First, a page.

**Germany Braces for Less Gas as Russia Demands Ruble Payments**
**Country triggers early-warning stage of contingency plan to insulate against any reduction in gas deliveries**
**By Bojan Pancevski, The Wall Street Journal, Mar. 30, 2022**
**Germany’s economy minister, Robert Habeck, said Berlin has triggered the early-warning stage of a contingency plan that aims to insulate the country against any possible reduction in Russian gas deliveries, adding that Russian supplies continue uninterrupted.**
**The triggering of the early warning stage is a formality in Germany’s elaborate contingency plan for possible energy shortages. It means that a special government task force will be formed to monitor developments in global gas markets and intervene if needed....**
**Asked whether Russia’s demand for ruble payments was expected to take effect as of tomorrow, Kremlin spokesman Dmitry Peskov said: “No, absolutely. The payment and supplies are a lengthy process... This does not mean that all that will be supplied tomorrow should be paid for” in rubles....** [end quote]
The German contingency plan is a sequence of rationing, starting with non-critical industries. Germany is already whittling back its orders from Russia.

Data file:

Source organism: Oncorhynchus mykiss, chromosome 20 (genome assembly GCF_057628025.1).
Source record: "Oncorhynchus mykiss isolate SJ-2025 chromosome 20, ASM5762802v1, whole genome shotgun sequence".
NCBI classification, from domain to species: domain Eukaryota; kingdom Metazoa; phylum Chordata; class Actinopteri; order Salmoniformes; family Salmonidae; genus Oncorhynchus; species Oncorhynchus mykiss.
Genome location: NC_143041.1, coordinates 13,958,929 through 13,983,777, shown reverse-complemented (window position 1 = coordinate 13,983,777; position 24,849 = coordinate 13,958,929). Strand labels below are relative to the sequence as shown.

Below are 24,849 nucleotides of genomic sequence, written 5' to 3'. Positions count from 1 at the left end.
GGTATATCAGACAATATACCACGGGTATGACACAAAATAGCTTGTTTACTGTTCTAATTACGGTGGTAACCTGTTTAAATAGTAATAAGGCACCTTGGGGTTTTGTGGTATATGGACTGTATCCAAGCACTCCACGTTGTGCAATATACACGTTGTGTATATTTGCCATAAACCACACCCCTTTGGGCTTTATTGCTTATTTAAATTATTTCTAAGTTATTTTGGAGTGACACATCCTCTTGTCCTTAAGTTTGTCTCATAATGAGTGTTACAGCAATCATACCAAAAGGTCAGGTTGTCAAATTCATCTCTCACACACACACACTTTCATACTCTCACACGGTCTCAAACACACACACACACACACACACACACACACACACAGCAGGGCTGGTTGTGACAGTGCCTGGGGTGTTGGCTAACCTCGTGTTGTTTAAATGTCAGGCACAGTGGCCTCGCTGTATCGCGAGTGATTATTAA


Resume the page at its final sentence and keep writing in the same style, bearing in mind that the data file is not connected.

The idea of forcing customers to pay in rubles is a clever way to support the ruble, but it’s also cutting off the Russians’ nose to spite their face if the customers refuse to pay in rubles. Cooler heads apparently prevailed because this is now a “lengthy process” threat and not an immediate requirement.
Necessity being the mother of invention, it’s likely that the Europeans will reconfigure their energy supplies for the long term. Germany may finally follow France’s safe use of nuclear power.
The Macro trend of moving away from fossil fuel energy will be boosted by the war in Ukraine. This will ultimately hurt Russia, even if they succeed in stealing the Ukrainian oil and gas fields.
**What if Putin Didn’t Miscalculate?**
**By Bret Stephens, The New York Times, March 29, 2022**
**Suppose for a moment that Putin never intended to conquer all of Ukraine: that, from the beginning, his real targets were the energy riches of Ukraine’s east, which contain Europe’s second-largest known reserves of natural gas (after Norway’s).**
**Combine that with Russia’s previous territorial seizures in Crimea (which has huge offshore energy fields) and the eastern provinces of Luhansk and Donetsk (which contain part of an enormous shale-gas field), as well as Putin’s bid to control most or all of Ukraine’s coastline, and the shape of Putin’s ambitions become clear. He’s less interested in reuniting the Russian-speaking world than he is in securing Russia’s energy dominance....** [end quote]
The OPEC oil crises of the 1970s encouraged the development of more fuel-efficient cars. The Russian invasion of Ukraine in 2022 may have long-term Macro impact if it accelerates the move toward non-carbon energy sources.